ISM Won't Prevent More EUR, GBP Losses

By: Ashraf Laidi | Wed, Oct 1, 2008
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An important component in today's terrible August ISM report (plunging to a 6-year low of 43.5) is the tumbling prices paid component to 53.5 from 77.00, which is a wake up call for the Federal Reserve's misplaced inflation preoccupation, especially given the tumble in the employment index to 41.8 from 49.

Today's ISM report is not only recessionary, but also underlines the notion that "rescue packages" are merely confidence builders and by no means solutions to the deepening macroeconmic economic slump and the resulting financial market erosion. USDJPY seen extending losses towards 105.20. Despite these dismal US figures, we maintan our pessimism with the high yielding FX such as AUD, GBP (still seen at $1.76) and NZD. EUR eyes $1.3950.

We expect the Federal Reserve to remain on hold for a passing of the Paulson rescue package, which is considered as the last stand before deciding whether it will deliver an intermeeting rate cut. Regardless, 1.50% fed funds by year end can be considered a "done deal".

A potentially gloomy reading in Friday's labor report maybe shadowed by a possible TARP resolution, but will not prevent markets from forcing the Fed to cut rates as the unemployment rate makes its way towards 6.5% before year end.

The smaller than expected 8K decline in ADP report on private payroll jobs helped accelerate dollar buying already emerging on increased reports of short-term USD funding among European banks. Traders are also willing to further punish the EUR and GBP as the ECB and BoE affirm their monetary policy intransigence.

Sterling Faces Further Losses Near $1.7600

A few hours after we warned of sterling's technically bearish pattern yesterday, the currency lost more than 3 cents from $1.8100 to $1.7750. We expect the pair to sustain further damage in the next 24 hours, extending declines below $1.77 and onto $1.76. Although the Bank of England is expected to hold rates unchanged at 5.00%, the reaction is seen widely negative as markets are increasingly focused on the growth priority of central banks than inflation. GBP losses are even more justified by an eventual resolution at the Senate on the rescue package. Also helping the dollar is the smaller than expected 8K in September ADP report on private Payrolls vs expectations of a 50K, decline.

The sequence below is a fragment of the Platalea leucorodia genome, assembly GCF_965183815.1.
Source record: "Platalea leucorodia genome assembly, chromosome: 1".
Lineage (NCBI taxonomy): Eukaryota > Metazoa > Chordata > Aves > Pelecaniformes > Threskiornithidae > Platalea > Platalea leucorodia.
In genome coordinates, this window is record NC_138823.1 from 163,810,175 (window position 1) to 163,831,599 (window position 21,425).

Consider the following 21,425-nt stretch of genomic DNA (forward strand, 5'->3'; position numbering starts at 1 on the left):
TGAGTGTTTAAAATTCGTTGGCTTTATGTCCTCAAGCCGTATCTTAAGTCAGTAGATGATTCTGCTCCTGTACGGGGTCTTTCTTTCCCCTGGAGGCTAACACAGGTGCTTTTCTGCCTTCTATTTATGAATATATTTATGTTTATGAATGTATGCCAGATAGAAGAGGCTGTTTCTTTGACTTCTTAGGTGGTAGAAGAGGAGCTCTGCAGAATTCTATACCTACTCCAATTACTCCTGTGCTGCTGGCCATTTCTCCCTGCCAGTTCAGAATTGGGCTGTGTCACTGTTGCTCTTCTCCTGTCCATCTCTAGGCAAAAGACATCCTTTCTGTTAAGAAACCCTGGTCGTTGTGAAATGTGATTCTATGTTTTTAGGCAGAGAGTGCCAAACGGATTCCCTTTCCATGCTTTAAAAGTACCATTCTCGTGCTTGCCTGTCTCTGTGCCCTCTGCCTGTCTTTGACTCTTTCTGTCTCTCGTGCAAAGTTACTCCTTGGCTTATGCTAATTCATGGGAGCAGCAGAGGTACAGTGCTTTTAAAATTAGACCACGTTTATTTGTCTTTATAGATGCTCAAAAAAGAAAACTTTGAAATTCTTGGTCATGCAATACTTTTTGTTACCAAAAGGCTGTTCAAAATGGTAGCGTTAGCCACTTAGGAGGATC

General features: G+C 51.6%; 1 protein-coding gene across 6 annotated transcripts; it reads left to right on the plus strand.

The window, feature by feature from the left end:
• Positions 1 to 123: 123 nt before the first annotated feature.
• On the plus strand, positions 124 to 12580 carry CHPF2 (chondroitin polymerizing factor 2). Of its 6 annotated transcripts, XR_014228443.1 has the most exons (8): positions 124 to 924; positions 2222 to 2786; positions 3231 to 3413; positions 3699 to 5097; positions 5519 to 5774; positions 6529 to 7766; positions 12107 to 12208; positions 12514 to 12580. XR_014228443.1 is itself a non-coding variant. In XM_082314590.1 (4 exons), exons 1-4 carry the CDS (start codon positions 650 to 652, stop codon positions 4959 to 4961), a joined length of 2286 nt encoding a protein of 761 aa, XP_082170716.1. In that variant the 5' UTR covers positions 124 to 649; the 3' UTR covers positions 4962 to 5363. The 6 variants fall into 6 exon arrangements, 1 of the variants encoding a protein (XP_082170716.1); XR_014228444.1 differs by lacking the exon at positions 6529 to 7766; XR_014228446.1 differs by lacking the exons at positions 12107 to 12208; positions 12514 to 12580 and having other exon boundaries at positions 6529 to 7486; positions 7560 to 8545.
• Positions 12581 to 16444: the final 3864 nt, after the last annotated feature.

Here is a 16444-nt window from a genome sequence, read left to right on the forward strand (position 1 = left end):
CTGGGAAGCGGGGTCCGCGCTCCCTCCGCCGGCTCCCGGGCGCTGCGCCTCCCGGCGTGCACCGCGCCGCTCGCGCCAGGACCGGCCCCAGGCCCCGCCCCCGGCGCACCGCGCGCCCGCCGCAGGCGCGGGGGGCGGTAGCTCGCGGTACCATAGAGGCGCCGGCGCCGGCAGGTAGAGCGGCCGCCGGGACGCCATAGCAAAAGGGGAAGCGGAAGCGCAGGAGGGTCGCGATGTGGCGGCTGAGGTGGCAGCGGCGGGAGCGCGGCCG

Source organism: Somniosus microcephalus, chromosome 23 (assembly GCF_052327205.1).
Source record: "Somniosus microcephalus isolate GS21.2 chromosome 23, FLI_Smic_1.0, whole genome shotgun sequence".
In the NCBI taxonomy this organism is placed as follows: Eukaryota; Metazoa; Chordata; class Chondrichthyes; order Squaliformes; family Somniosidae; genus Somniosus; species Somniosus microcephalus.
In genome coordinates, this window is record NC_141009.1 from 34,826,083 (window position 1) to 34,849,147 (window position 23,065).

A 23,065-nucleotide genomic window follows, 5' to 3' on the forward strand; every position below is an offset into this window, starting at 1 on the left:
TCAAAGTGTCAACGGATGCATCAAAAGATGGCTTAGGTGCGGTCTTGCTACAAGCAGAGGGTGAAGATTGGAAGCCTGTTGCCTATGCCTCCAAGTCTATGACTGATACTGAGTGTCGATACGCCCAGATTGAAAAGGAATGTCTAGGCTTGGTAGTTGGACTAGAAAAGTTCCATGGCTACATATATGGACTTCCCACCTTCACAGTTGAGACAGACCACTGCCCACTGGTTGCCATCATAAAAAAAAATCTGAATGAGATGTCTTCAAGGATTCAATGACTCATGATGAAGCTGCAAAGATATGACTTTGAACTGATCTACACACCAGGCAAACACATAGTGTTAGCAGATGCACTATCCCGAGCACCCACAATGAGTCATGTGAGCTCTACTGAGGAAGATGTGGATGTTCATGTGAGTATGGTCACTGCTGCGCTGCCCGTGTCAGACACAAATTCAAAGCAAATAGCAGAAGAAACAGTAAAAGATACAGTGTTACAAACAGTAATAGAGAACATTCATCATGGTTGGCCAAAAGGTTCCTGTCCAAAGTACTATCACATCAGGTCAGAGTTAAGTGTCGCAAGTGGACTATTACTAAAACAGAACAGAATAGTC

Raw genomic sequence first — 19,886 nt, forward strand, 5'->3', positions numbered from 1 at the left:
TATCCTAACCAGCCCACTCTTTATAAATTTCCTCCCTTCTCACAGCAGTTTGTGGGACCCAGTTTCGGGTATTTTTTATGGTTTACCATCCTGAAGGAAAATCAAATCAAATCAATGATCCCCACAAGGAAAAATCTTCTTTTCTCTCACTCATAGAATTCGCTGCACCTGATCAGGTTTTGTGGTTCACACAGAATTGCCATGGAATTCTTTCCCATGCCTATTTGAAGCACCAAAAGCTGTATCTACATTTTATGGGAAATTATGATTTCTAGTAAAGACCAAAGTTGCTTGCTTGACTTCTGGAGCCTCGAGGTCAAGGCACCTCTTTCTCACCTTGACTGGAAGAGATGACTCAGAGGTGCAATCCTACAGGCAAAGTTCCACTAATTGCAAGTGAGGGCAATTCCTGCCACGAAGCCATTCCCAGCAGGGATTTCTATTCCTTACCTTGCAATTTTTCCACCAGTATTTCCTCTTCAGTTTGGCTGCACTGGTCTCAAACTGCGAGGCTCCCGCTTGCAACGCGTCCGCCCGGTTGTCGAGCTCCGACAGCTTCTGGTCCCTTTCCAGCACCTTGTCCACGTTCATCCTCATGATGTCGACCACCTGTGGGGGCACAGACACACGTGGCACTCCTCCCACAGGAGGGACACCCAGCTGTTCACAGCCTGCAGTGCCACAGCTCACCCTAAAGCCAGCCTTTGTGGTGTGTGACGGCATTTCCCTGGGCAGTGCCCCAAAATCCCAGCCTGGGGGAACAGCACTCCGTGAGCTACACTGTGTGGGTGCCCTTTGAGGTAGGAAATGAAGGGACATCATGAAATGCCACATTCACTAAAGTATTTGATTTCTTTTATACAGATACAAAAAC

USDJPY Targets 105.20s

Propped by increased optimism that the Senate will pass the rescue package, and by the overnight gains in Wall Street and Europe, USDJPY managed to hold above the 106 figure, with occasional testing of the 106.30s. This morning's ISM report is apt to generate the needed push past 106.30s in the event of a figure above 48. But lack of clarity as to whether the Republicans in the House of Representatives will agree on a resolution as well as labor-market-related gloom ahead of Thursday's weekly jobless claims and Friday's payrolls may stem the pair below 106.60 and trigger fresh damage towards 105.30s.

EURUSD Dragged by Broader Dollar Buying

The final September manufacturing readings on Eurozone PMIs showed declines across the board. Those worked to further destabilize the euro following interventionist remarks from French politicians about the importance of the State's hand in supporting local banks. Talk of a weekend meeting between leaders of France, Germany, UK and Italy and JC Trichet underlines the gravity of the problems on hand. Reports of increased short term USD funding at European banks is further driving the greenback against EUR, CHF and GBP. EURUSD faces initial support at $1.3980, followed by 1.3940.

 


 

Ashraf Laidi

Author: Ashraf Laidi

Ashraf Laidi
CMC Markets
AshrafLaidi.com

Ashraf Laidi

Ashraf Laidi is Chief FX Strategist at CMC Markets and author of "Currency Trading and Intermarket Analysis: How to Profit from the Shifting Currents in Global Markets" Wiley Trading.

This publication is intended to be used for information purposes only and does not constitute investment advice. CMC Markets (US) LLC is registered as a Futures Commission Merchant with the Commodity Futures Trading Commission and is a member of the National Futures Association.

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